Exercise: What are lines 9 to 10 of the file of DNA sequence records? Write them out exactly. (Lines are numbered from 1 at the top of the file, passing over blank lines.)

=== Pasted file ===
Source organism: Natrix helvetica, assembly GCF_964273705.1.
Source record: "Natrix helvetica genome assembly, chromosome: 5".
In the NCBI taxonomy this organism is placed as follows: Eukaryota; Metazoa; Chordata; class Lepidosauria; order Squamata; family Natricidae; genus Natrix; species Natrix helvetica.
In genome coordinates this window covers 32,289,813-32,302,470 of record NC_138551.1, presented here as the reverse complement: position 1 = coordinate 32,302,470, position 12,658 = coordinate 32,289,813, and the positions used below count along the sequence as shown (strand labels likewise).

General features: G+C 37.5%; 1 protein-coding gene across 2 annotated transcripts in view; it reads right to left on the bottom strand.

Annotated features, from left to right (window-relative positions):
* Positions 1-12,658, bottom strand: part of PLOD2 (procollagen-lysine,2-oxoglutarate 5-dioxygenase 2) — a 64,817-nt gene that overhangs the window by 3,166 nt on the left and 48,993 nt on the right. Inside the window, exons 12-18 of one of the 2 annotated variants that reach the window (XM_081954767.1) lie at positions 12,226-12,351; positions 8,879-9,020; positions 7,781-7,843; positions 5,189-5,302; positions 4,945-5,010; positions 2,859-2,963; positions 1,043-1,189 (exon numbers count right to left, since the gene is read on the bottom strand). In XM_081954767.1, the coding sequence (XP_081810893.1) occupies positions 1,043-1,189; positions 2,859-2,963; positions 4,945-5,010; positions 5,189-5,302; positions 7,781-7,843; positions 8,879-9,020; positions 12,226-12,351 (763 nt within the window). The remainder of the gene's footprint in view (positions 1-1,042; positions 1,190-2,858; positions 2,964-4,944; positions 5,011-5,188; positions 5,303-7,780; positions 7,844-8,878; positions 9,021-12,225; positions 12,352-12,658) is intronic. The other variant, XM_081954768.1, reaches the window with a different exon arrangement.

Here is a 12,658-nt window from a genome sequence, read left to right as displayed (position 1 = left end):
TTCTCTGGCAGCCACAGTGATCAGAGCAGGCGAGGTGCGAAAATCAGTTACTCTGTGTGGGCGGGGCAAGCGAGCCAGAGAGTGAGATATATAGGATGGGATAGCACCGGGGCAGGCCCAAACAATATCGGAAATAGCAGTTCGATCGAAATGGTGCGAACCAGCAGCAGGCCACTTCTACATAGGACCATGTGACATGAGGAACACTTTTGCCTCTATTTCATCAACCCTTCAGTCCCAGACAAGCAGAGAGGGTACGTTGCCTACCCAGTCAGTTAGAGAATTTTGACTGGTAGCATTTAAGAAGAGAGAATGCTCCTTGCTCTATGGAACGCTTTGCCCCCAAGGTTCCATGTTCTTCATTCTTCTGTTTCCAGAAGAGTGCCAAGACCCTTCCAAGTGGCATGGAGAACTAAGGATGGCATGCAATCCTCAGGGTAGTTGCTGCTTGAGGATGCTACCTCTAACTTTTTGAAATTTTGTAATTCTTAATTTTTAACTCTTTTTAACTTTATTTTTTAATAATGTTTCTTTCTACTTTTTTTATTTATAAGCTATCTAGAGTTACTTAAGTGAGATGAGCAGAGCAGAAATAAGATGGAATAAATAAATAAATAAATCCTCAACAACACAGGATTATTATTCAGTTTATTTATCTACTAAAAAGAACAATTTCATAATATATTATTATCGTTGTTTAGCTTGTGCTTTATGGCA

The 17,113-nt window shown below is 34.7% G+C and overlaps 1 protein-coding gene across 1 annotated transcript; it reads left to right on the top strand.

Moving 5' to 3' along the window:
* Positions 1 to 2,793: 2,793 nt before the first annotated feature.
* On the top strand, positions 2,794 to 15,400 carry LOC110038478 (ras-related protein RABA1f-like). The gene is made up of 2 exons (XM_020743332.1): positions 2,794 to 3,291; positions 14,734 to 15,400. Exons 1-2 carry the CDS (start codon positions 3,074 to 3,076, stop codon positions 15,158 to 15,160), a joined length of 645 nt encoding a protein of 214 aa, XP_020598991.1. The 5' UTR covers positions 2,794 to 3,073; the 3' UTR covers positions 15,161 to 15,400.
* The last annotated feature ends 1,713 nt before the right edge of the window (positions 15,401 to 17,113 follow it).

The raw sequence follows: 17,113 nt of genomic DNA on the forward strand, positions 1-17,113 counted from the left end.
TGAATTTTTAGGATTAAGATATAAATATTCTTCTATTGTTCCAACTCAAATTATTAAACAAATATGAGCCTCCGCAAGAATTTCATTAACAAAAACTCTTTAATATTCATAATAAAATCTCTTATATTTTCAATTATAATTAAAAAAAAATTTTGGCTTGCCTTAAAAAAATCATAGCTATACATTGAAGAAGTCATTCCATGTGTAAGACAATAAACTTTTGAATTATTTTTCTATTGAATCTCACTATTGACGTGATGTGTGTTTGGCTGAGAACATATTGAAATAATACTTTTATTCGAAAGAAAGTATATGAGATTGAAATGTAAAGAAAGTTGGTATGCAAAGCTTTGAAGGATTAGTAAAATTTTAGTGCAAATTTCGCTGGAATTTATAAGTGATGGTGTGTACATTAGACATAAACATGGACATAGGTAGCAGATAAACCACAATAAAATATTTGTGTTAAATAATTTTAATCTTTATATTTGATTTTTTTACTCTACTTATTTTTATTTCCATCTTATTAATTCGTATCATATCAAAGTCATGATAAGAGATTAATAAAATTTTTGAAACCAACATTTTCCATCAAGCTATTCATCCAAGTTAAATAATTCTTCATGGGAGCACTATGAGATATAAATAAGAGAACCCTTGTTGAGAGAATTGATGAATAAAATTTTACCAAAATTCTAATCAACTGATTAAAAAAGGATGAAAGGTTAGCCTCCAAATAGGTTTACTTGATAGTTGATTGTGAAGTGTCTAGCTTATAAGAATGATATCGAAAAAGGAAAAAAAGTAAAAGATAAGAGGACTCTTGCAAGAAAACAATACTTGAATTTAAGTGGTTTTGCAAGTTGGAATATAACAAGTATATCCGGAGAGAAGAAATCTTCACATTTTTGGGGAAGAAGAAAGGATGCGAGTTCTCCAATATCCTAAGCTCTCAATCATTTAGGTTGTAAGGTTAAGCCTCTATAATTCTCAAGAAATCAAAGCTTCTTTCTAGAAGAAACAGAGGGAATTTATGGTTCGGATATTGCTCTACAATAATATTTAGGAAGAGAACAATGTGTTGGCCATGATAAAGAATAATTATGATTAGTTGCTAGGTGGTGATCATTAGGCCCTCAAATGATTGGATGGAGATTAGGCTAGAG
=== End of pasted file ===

TTCTCTGGCAGCCACAGTGATCAGAGCAGGCGAGGTGCGAAAATCAGTTACTCTGTGTGGGCGGGGCAAGCGAGCCAGAGAGTGAGATATATAGGATGGGATAGCACCGGGGCAGGCCCAAACAATATCGGAAATAGCAGTTCGATCGAAATGGTGCGAACCAGCAGCAGGCCACTTCTACATAGGACCATGTGACATGAGGAACACTTTTGCCTCTATTTCATCAACCCTTCAGTCCCAGACAAGCAGAGAGGGTACGTTGCCTACCCAGTCAGTTAGAGAATTTTGACTGGTAGCATTTAAGAAGAGAGAATGCTCCTTGCTCTATGGAACGCTTTGCCCCCAAGGTTCCATGTTCTTCATTCTTCTGTTTCCAGAAGAGTGCCAAGACCCTTCCAAGTGGCATGGAGAACTAAGGATGGCATGCAATCCTCAGGGTAGTTGCTGCTTGAGGATGCTACCTCTAACTTTTTGAAATTTTGTAATTCTTAATTTTTAACTCTTTTTAACTTTATTTTTTAATAATGTTTCTTTCTACTTTTTTTATTTATAAGCTATCTAGAGTTACTTAAGTGAGATGAGCAGAGCAGAAATAAGATGGAATAAATAAATAAATAAATCCTCAACAACACAGGATTATTATTCAGTTTATTTATCTACTAAAAAGAACAATTTCATAATATATTATTATCGTTGTTTAGCTTGTGCTTTATGGCA

The 17,113-nt window shown below is 34.7% G+C and overlaps 1 protein-coding gene across 1 annotated transcript; it reads left to right on the top strand.